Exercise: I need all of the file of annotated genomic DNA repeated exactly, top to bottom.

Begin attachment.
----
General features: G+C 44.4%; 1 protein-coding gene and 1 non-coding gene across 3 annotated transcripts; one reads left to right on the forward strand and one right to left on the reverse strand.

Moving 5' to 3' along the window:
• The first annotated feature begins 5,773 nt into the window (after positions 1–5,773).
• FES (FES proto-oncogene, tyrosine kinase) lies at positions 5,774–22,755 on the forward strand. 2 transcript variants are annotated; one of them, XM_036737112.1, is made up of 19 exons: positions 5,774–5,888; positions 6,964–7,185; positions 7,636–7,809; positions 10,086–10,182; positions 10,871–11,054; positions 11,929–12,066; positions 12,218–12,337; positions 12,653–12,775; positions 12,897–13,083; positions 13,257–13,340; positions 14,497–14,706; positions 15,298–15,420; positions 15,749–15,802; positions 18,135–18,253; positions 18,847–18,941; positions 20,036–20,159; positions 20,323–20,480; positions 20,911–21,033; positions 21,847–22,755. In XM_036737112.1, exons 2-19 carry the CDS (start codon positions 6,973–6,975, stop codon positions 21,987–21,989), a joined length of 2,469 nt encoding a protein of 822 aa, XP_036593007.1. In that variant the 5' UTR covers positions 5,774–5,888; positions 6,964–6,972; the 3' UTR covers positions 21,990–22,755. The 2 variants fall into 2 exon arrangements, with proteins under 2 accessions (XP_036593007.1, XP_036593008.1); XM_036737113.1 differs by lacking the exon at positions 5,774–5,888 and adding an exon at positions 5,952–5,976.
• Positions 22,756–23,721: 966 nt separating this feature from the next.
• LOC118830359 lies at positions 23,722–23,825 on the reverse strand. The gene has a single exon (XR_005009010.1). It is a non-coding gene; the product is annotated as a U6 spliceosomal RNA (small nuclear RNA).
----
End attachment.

General features: G+C 44.4%; 1 protein-coding gene and 1 non-coding gene across 3 annotated transcripts; one reads left to right on the forward strand and one right to left on the reverse strand.

Moving 5' to 3' along the window:
• The first annotated feature begins 5,773 nt into the window (after positions 1–5,773).
• FES (FES proto-oncogene, tyrosine kinase) lies at positions 5,774–22,755 on the forward strand. 2 transcript variants are annotated; one of them, XM_036737112.1, is made up of 19 exons: positions 5,774–5,888; positions 6,964–7,185; positions 7,636–7,809; positions 10,086–10,182; positions 10,871–11,054; positions 11,929–12,066; positions 12,218–12,337; positions 12,653–12,775; positions 12,897–13,083; positions 13,257–13,340; positions 14,497–14,706; positions 15,298–15,420; positions 15,749–15,802; positions 18,135–18,253; positions 18,847–18,941; positions 20,036–20,159; positions 20,323–20,480; positions 20,911–21,033; positions 21,847–22,755. In XM_036737112.1, exons 2-19 carry the CDS (start codon positions 6,973–6,975, stop codon positions 21,987–21,989), a joined length of 2,469 nt encoding a protein of 822 aa, XP_036593007.1. In that variant the 5' UTR covers positions 5,774–5,888; positions 6,964–6,972; the 3' UTR covers positions 21,990–22,755. The 2 variants fall into 2 exon arrangements, with proteins under 2 accessions (XP_036593007.1, XP_036593008.1); XM_036737113.1 differs by lacking the exon at positions 5,774–5,888 and adding an exon at positions 5,952–5,976.
• Positions 22,756–23,721: 966 nt separating this feature from the next.
• LOC118830359 lies at positions 23,722–23,825 on the reverse strand. The gene has a single exon (XR_005009010.1). It is a non-coding gene; the product is annotated as a U6 spliceosomal RNA (small nuclear RNA).